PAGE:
SGV Task Force

Article Contaminated Land Data Management Laboratories by

The Soil Guideline Values Taskforce (SGV TF) is a joint initiative between Government Departments, local authorities and other private and public sector stakeholder groups with the primary objective of providing a means of improving the production programme for Soil Guideline Values.

The group was originally set up by the Cabinet Office Business Regulation Team in 2004 in response to perceived delays in the delivery programme for soil guidelines values. The task force originally comprised public sector bodies (Cabinet Office, ODPM, DEFRA, Food Standards Agency, Health Protection Agency and Environment Agency) who are instrumental in the production process. Following a workshop in November 2004 at which a wider cross-section of interested parties were present, the SGV TF was expanded and a number of other parties are represented on the current task force including the AGS.

Business in 2005 has focused on addressing four principal questions which were highlighted at the November workshop as being the most pressing-

i) What do SGVs mean and when should they be used?
ii) How do we speed up production?
iii) What do we do in situations when SGVs generated by the usual methods are very low (below ambient levels or close to or below detection limits)?
iv) What do we do about training and information dissemination?

Since the beginning of 2005 there have been three meetings of the expanded task force resulting in some good progress and interesting debate from various parties.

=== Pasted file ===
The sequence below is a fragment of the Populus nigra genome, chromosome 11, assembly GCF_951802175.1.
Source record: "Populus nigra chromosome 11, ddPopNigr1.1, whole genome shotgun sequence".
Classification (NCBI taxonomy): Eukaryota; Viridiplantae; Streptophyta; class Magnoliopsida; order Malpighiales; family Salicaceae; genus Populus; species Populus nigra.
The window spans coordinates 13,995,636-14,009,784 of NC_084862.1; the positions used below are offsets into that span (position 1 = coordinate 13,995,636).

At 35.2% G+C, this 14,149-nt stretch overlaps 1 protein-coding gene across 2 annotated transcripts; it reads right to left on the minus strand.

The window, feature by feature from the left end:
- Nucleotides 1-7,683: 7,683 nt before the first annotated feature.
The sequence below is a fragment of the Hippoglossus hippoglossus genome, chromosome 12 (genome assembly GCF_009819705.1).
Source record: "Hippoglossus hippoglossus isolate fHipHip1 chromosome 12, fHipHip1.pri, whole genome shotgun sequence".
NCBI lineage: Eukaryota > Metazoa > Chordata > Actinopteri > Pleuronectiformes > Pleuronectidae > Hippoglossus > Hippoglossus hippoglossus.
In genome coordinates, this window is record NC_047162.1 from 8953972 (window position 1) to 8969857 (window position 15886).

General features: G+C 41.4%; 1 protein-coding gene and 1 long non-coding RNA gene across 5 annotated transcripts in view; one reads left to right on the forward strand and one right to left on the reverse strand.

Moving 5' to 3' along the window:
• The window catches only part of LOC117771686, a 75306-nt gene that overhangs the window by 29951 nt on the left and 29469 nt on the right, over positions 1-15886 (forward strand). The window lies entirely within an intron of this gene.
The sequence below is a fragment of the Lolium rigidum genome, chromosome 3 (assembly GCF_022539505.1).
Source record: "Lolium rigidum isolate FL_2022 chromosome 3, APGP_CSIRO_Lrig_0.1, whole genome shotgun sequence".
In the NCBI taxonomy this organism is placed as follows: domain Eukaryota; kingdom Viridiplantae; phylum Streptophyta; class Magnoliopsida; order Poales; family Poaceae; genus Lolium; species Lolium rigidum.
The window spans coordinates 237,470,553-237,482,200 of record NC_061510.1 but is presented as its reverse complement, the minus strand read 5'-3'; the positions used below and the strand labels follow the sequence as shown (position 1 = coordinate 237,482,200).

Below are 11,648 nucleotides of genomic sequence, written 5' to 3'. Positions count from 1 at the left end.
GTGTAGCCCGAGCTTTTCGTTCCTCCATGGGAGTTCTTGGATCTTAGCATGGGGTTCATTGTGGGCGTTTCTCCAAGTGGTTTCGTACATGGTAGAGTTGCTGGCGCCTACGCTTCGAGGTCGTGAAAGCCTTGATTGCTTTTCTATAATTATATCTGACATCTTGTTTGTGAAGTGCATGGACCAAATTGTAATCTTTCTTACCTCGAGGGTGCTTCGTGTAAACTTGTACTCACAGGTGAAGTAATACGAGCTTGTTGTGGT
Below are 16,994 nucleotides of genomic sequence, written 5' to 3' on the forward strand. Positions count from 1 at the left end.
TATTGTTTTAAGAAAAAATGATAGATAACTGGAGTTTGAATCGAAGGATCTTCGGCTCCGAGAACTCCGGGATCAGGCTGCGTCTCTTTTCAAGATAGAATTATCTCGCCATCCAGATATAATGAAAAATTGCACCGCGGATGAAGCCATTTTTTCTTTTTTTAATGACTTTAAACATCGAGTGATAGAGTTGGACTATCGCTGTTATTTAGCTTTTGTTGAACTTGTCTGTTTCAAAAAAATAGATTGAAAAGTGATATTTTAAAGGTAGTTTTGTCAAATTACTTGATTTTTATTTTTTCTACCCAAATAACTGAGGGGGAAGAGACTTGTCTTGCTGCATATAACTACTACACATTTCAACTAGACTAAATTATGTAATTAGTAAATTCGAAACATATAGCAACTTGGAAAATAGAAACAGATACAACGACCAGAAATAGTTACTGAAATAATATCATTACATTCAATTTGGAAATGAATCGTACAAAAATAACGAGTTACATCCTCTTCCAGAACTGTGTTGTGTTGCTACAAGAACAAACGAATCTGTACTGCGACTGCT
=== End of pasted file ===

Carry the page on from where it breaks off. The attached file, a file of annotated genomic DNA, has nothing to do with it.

The first and very fundamental questions above has been considered by a sub-group of the task force. Their report will take the form of a draft guidance document on what an SGV is and how SGVs should be applied. This may in due course be released as part of the CLR series or as an addendum to an existing document.

The question of speeding up production of SGVs has occupied a significant amount of task force time. The EA has resource and time limitations which are also called upon in the programme for development of the CLEA UK model, release of which is expected this summer /autumn. Interesting debate revolves around whether SGV production should take precedence over further examination of the algorithms / assumptions in CLEA. (The Chartered Institute of Environmental Health is particularly emphatic in their wish for the SGV’s to be produced as soon as possible). The AGS and EIC representatives have been more in favour of concentrating effort into refining models to attempt to reduce, or remove, some of the problems associated with “low” SGVs.

Positive moves have been made toward increasing production capability, including proposals to double the EA team by funding two new posts and by attempting to recruit a private sector secondee partially funded by public sector monies.

On other issues, a sub-group has been set up to identify training needs and to produce initial models of how these can be satisfied. In addition the EA has published on its website the first of what will be a series of bulletins on the CLEA programme.

Simon Edwards Merebrook Environmental Engineering Consultants